2020 is the Halloween year: the US presidential elections anyone? The uprise of racism and fanaticism? Decapitation of a history teacher down the street? Corruption? Climate change and pollution?

Wearing masks helped unmasking the perverted political systems.

The hypocrisy of the “politically correct”

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As much as provocation is less needed nowadays due to sensitive issues, the politically correct attitude is nevertheless as harmful. When a cat for example can’t be called a cat but “a furry four-legged domestic feline” then there is a problem.

The problem is that the purpose of discourse or art is deviated from its original objectives: expression, communication, truth. We are then left with sugar coated words and art that is lifeless.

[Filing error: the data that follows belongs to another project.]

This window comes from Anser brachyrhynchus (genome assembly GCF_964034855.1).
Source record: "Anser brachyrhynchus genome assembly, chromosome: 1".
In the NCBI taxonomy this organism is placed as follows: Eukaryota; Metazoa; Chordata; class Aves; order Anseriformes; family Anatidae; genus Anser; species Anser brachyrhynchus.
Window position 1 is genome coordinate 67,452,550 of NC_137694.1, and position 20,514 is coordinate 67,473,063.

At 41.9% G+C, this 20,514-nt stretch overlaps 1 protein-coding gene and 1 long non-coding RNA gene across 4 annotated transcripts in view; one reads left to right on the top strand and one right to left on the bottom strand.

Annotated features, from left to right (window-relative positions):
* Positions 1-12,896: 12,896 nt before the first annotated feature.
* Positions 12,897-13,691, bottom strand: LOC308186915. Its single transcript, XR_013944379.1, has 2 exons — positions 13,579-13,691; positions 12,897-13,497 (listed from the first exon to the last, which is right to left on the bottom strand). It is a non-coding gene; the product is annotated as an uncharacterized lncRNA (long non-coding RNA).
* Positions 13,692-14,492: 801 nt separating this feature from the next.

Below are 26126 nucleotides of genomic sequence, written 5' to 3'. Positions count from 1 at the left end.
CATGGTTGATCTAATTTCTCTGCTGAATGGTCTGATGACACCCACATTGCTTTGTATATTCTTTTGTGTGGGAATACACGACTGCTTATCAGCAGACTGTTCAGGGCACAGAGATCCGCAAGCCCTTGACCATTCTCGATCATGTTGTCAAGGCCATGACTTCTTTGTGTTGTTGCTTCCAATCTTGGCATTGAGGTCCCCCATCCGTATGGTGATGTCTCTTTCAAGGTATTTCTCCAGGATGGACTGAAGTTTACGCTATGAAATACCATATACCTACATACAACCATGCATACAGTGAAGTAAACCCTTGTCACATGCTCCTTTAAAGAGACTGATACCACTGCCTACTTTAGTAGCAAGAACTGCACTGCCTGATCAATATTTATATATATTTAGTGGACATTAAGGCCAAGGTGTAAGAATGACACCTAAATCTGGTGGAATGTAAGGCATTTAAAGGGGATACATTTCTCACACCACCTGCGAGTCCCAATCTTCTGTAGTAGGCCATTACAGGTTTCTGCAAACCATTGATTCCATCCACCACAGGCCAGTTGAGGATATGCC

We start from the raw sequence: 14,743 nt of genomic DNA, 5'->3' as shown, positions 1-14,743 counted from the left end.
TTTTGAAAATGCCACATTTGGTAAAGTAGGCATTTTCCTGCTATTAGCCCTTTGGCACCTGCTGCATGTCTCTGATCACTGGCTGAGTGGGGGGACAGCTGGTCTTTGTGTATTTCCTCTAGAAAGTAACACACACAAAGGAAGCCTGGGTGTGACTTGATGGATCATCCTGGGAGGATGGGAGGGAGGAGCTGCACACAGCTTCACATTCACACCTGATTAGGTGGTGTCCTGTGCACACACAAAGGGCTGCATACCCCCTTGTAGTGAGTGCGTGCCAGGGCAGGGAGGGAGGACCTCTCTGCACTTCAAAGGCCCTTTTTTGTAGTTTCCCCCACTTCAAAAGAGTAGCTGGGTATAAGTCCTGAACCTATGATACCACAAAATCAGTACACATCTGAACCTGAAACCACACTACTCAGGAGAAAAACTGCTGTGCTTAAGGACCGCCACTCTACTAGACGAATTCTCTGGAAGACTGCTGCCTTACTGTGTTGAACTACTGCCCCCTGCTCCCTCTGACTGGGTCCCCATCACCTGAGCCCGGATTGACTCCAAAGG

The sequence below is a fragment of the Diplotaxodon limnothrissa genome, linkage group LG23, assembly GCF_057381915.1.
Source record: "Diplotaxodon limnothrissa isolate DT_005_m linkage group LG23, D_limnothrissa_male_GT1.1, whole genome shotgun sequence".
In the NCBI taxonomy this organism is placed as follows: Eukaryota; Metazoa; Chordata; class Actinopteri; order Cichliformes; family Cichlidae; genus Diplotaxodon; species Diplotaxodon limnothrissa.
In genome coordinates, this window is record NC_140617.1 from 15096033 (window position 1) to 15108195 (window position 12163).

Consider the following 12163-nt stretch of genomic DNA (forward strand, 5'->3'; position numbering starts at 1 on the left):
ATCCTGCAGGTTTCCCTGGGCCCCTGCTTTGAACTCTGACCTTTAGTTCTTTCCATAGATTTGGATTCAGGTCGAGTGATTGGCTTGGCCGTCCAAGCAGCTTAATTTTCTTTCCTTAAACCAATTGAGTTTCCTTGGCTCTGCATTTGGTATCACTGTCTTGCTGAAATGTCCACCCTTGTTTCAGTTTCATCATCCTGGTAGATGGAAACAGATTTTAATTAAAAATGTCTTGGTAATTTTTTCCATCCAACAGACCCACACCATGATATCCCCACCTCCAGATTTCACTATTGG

Music can tell readdress the dilemma here. Let’s go back musically to not farfetched decades: the 80s and the 90s. Artists back then promoted all types of passions: love was a lot of love, anger was brutal, and sadness was depressive; joy was more than joyful and darkness was terrifying. Along this musical, poetic and visual process, all those passions (especially dark ones) went through sublimation. In Freudian terms, sublimation is a defense mechanism that reduces anxiety through the transformation of aggressive impulses into artistic, intellectual and spiritual activities.  

Look at music now. Apart from happy few artists, music has become politically correct. Is it the result of our anxious world or did it help in provoking anxiety and violence?

White Man vs white men

painting by Banksy